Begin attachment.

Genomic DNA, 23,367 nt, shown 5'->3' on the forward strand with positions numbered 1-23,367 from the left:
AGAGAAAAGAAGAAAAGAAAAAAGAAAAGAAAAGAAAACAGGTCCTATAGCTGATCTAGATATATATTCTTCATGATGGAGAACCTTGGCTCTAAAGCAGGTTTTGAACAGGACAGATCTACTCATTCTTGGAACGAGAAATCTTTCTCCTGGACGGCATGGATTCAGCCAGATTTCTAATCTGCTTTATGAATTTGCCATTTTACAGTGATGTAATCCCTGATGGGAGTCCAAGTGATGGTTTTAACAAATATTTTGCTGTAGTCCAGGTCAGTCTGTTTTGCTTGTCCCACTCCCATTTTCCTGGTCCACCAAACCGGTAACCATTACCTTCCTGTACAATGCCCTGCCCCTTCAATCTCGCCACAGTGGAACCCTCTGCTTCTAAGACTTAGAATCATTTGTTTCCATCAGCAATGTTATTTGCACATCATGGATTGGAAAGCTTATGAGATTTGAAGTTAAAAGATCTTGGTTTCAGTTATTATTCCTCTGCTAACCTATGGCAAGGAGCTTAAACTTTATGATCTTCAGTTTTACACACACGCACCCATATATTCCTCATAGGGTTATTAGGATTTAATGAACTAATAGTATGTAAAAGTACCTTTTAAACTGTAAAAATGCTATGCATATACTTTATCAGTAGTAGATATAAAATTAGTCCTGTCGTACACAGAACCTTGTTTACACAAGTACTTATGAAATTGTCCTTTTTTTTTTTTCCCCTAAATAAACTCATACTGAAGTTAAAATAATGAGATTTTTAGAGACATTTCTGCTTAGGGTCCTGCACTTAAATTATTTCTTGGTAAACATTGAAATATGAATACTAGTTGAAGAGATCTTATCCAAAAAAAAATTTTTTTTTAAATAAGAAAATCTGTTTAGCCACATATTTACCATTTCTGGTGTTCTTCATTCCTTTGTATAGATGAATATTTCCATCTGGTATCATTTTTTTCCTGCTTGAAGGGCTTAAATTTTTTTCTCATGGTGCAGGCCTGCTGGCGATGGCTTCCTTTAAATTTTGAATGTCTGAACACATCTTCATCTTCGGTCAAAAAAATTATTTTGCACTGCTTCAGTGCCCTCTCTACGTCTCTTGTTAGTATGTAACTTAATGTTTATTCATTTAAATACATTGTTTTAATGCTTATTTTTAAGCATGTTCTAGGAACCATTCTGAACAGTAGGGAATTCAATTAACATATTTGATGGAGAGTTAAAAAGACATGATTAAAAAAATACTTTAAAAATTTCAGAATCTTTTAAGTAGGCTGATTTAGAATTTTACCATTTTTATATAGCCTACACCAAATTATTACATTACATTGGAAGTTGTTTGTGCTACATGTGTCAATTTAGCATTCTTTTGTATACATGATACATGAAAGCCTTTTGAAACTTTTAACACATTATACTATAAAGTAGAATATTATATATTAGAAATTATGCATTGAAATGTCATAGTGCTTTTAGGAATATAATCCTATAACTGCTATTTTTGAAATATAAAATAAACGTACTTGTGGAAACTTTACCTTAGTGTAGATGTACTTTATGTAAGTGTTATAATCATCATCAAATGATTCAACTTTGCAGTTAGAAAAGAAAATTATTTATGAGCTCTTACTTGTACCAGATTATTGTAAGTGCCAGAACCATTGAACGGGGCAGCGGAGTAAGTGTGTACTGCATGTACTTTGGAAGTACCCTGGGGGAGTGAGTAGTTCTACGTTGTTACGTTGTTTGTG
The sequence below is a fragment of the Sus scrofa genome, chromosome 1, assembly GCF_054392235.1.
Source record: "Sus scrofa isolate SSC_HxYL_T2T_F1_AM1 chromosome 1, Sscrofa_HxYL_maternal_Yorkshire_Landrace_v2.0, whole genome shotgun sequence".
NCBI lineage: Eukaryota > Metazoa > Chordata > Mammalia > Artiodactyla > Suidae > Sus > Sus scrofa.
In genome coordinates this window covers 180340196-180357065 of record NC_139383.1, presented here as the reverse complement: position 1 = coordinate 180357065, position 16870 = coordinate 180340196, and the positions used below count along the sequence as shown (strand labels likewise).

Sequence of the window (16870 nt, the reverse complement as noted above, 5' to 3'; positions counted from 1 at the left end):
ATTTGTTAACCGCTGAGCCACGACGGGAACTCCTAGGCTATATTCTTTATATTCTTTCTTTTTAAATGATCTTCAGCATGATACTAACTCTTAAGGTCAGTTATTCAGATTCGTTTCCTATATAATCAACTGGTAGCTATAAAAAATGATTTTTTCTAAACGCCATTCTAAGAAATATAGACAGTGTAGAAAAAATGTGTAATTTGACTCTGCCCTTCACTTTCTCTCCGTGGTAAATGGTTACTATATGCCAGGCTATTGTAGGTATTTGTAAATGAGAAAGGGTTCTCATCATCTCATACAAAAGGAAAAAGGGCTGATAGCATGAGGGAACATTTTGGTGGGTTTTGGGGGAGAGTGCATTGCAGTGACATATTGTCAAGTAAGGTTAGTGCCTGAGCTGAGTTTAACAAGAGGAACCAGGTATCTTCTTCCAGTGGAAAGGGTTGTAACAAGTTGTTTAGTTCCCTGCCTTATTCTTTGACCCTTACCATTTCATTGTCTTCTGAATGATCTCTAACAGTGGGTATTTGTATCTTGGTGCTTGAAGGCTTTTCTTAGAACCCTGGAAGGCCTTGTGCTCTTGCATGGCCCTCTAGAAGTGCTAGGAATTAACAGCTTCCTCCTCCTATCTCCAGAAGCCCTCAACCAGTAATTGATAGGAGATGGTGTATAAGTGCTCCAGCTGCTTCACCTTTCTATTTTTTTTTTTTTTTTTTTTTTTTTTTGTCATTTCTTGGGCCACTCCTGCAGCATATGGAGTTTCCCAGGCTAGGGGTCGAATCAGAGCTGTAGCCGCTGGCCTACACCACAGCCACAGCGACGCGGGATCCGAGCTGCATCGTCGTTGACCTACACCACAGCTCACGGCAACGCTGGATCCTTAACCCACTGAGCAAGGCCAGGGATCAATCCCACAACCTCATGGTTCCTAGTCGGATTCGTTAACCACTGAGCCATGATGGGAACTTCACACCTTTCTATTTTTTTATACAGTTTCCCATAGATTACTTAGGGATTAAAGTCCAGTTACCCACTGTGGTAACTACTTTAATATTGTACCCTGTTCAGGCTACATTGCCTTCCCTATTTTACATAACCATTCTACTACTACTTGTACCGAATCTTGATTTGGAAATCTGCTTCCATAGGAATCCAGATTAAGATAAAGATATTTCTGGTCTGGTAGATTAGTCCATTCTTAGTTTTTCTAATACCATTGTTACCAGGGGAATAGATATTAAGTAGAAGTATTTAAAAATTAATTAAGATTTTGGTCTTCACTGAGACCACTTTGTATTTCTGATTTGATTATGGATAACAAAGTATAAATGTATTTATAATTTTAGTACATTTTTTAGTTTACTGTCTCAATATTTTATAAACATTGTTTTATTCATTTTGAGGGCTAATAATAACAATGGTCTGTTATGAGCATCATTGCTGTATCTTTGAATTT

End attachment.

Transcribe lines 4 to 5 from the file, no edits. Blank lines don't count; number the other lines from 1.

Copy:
Source record: "Sus scrofa isolate SSC_HxYL_T2T_F1_AM1 chromosome 1, Sscrofa_HxYL_maternal_Yorkshire_Landrace_v2.0, whole genome shotgun sequence".
NCBI lineage: Eukaryota > Metazoa > Chordata > Mammalia > Artiodactyla > Suidae > Sus > Sus scrofa.